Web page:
7. Defined roles and responsibilities. Defined roles and responsibilities help people to understand who does what, what are they are responsible for and when they need to collaborate with others. This is an important aspect of governance because critical guidance about how people will need to interact with one another.
  8. Defined organizational structure. You may choose to have a hierarchy of teams, a network of teams, a collection of circles (along the lines of holocracy), or combinations thereof. This is important to your governance efforts because people need to know what are the teams and how do they interrelate within your organization.
  9. Common guidance. Guidance – standards and guidelines – is important to your governance effort because it helps people to understand how they can develop consistent assets which in turn are easier to understand and evolve. Common development guidance includes coding standards, data naming conventions, user interface (UI) design guidelines, security standards, and more. This guidance should be straightforward, ideally be supported through automation, and collaboratively developed.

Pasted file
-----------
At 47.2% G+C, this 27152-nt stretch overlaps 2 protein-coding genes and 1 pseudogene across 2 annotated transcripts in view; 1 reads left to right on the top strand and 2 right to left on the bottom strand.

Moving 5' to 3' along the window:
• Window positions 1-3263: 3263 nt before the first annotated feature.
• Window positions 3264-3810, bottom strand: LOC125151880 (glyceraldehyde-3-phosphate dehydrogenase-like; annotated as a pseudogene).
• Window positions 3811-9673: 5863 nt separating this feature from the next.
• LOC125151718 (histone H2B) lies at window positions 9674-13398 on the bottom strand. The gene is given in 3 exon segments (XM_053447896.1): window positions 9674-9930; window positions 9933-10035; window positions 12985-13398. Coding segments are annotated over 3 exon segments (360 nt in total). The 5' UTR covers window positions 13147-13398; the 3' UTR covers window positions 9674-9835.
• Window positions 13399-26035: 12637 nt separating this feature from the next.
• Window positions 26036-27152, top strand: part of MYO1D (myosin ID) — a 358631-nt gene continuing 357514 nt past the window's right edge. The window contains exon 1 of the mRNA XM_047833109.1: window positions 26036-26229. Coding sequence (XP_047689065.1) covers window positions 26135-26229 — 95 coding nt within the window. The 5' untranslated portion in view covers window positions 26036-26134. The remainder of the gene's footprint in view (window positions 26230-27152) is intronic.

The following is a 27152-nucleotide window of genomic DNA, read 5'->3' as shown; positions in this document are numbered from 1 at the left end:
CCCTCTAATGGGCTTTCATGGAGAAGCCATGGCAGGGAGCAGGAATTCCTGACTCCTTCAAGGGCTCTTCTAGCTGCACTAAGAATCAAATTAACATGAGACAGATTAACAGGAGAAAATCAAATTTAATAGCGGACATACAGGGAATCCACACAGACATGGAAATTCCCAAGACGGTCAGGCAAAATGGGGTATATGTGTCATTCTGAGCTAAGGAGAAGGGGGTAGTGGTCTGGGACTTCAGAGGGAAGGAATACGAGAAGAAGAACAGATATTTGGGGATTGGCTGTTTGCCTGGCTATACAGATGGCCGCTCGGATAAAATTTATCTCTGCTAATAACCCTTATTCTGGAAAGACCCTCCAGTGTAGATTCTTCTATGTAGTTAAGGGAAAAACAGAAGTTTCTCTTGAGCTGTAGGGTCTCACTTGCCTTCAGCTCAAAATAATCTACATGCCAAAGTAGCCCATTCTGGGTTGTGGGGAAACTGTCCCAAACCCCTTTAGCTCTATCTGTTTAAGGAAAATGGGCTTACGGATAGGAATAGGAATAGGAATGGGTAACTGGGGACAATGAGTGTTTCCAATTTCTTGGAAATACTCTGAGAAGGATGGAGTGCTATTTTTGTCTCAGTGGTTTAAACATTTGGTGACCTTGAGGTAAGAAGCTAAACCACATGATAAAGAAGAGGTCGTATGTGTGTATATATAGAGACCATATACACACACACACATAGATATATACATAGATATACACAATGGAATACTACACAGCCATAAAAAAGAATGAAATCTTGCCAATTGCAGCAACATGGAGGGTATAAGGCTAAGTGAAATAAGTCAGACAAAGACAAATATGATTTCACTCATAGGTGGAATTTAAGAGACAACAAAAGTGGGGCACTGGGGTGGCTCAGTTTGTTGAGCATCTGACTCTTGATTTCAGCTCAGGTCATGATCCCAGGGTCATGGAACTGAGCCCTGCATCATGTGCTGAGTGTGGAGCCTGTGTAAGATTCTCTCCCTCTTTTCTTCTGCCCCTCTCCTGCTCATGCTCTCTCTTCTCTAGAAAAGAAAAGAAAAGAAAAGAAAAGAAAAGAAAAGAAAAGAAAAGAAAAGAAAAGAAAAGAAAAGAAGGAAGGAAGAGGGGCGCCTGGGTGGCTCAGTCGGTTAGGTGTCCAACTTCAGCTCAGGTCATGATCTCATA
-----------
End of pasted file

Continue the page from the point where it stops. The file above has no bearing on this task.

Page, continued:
10. IT governance team. People, typically senior people, are responsible for IT governance. The team, who is on it and what they do, should be defined and publicly known by those being governed. Everyone knows who the governors are and what they do, so that your governance strategy is open and transparent.

In the next blog posting in this series on governance we’ll overview the process goal diagram for IT governance.


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Posted by Scott Ambler on: May 19, 2016 11:41 AM | Permalink